[0054] When the actuator 212 is activated (e.g. moved) in the manner illustrated with respect to FIG. 3B, fluid flows from the reservoir 208 into the lens 200A and from the reservoir 208 into the lens 200C. Fluid also flows from the lens 200B into the reservoir 208 and from the lens 200D into the reservoir 208. As a result, the lens 200A becomes convex, the lens 200B becomes concave, the lens 200C becomes convex, and the lens 200D becomes concave. Moreover, the amount of fluid in the lenses 200A and 200B and the lenses 200C and 200D is maintained in an inverse proportion, thereby ensuring that the optical power of the fluid-filled optical lens 200A cancels out the optical power of the fluid-filled lens 200B, and that the optical power of the fluid-filled optical lens 200C cancels out the optical power of the fluid-filled lens 200D.

Example Clauses

[0055] The disclosure presented herein also encompasses the subject matter set forth in the following clauses:

[0056] Clause 1. An optical assembly, comprising: an illumination engine; and a display panel comprising a waveguide, a single actuator, a reservoir coupled to the single actuator, a first fluid-filled lens coupled to the reservoir and located on a first side of the waveguide, and a second fluid-filled lens coupled to the reservoir and located on a second side of the waveguide, and wherein the actuator is configured, when activated, to cause fluid to flow into the first fluid-filled lens from the reservoir and to cause the fluid to flow out of the second fluid-filled lens into the reservoir.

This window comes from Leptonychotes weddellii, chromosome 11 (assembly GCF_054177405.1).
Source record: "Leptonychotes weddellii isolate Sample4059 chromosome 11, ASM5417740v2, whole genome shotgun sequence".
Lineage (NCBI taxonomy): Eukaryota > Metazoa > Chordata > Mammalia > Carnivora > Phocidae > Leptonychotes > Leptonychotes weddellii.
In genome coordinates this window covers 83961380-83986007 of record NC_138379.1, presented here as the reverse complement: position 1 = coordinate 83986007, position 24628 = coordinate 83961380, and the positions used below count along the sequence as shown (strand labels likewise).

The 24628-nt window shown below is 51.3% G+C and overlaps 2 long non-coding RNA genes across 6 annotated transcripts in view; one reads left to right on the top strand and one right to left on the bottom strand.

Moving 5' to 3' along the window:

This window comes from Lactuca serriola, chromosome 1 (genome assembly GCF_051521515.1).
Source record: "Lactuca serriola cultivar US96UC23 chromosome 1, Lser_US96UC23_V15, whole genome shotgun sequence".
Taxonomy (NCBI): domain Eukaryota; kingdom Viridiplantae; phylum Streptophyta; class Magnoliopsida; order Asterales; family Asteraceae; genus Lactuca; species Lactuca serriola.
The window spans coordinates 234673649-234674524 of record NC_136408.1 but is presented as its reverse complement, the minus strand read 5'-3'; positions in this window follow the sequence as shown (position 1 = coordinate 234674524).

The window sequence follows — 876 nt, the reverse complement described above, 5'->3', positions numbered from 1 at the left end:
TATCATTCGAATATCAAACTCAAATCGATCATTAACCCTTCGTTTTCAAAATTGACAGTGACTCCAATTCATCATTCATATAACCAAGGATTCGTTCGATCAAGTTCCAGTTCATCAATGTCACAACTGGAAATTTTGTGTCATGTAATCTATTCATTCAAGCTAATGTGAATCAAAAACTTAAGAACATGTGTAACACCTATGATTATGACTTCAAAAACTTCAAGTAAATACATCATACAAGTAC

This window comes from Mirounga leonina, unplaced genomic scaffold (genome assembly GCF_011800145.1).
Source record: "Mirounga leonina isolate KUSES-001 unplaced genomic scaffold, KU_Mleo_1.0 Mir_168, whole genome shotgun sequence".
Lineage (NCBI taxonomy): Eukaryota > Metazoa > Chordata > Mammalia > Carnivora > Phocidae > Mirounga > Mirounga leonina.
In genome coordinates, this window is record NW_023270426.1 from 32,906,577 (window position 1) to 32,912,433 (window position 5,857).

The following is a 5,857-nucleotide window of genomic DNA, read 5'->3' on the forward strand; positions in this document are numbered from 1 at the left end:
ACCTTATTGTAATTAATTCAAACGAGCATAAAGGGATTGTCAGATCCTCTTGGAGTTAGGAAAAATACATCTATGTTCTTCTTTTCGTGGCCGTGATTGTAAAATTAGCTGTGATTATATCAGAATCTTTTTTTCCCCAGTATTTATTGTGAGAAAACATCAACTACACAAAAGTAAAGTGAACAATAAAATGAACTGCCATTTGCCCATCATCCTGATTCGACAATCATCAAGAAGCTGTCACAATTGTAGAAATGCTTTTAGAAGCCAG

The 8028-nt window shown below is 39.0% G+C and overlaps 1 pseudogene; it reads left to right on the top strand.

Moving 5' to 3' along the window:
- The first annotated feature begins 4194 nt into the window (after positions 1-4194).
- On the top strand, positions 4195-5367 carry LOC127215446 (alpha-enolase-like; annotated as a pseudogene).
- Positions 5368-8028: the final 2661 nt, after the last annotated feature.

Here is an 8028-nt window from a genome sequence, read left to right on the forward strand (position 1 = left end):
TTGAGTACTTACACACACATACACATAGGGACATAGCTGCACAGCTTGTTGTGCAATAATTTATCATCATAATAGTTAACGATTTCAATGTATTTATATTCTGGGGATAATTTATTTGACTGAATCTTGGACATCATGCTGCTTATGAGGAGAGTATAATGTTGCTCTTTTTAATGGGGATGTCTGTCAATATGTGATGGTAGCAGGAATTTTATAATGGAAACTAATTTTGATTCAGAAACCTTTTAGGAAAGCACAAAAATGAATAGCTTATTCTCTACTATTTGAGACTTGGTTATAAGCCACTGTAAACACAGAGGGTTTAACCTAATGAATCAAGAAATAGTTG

[0057] Clause 2. The optical assembly of clause 1, wherein the first fluid-filled lens is bonded to the first side of the waveguide and wherein the second fluid-filled lens is bonded to the second side of the waveguide.

[0058] Clause 3. The optical assembly of any of clauses 1-2, wherein the single actuator comprises an electromagnetic actuator.

[0059] Clause 4. The optical assembly of any of clauses 1-3, wherein the single actuator comprises a lead screw actuator.

[0060] Clause 5. The optical assembly of any of clauses 1-4, wherein the single actuator comprises a shape-changing polymer.

[0061] Clause 6. The optical assembly of any of clauses 1-5, wherein the optical assembly forms a part of a near-eye-display (NED) device.

[0062] Clause 7. The optical assembly of any of clauses 1-6, wherein an optical power of the first fluid-filled lens cancels an optical power of the second fluid-filled lens.

[0063] Clause 8. An optical assembly, comprising: an illumination engine; and a display panel comprising a first waveguide, a second waveguide, a single actuator, a reservoir coupled to the single actuator, a first fluid-filled lens coupled to the reservoir and located on a first side of the first waveguide, a second fluid-filled lens coupled to the reservoir and located on a second side of the first waveguide, a third fluid-filled lens coupled to the reservoir and located on a first side of the second waveguide, and a fourth fluid-filled lens coupled to the reservoir and located on a second side of the second waveguide, and wherein the actuator is configured, when activated, to cause fluid to flow into the first fluid-filled lens from the reservoir, to cause the fluid to flow out of the second fluid-filled lens to the reservoir, to cause the fluid to flow into the third fluid-filled lens from the reservoir, and to cause the fluid to flow out of the fourth fluid-filled lens into the reservoir.

[0064] Clause 9. The optical assembly of clause aim 8, wherein the first fluid-filled lens and the second fluid-filled lens are bonded to the first waveguide, and wherein the third fluid-filled lens and the fourth fluid-filled lens are bonded to the second waveguide.

[0065] Clause 10. The optical assembly of any of clauses 8-9, wherein the single actuator comprises an electromagnetic actuator.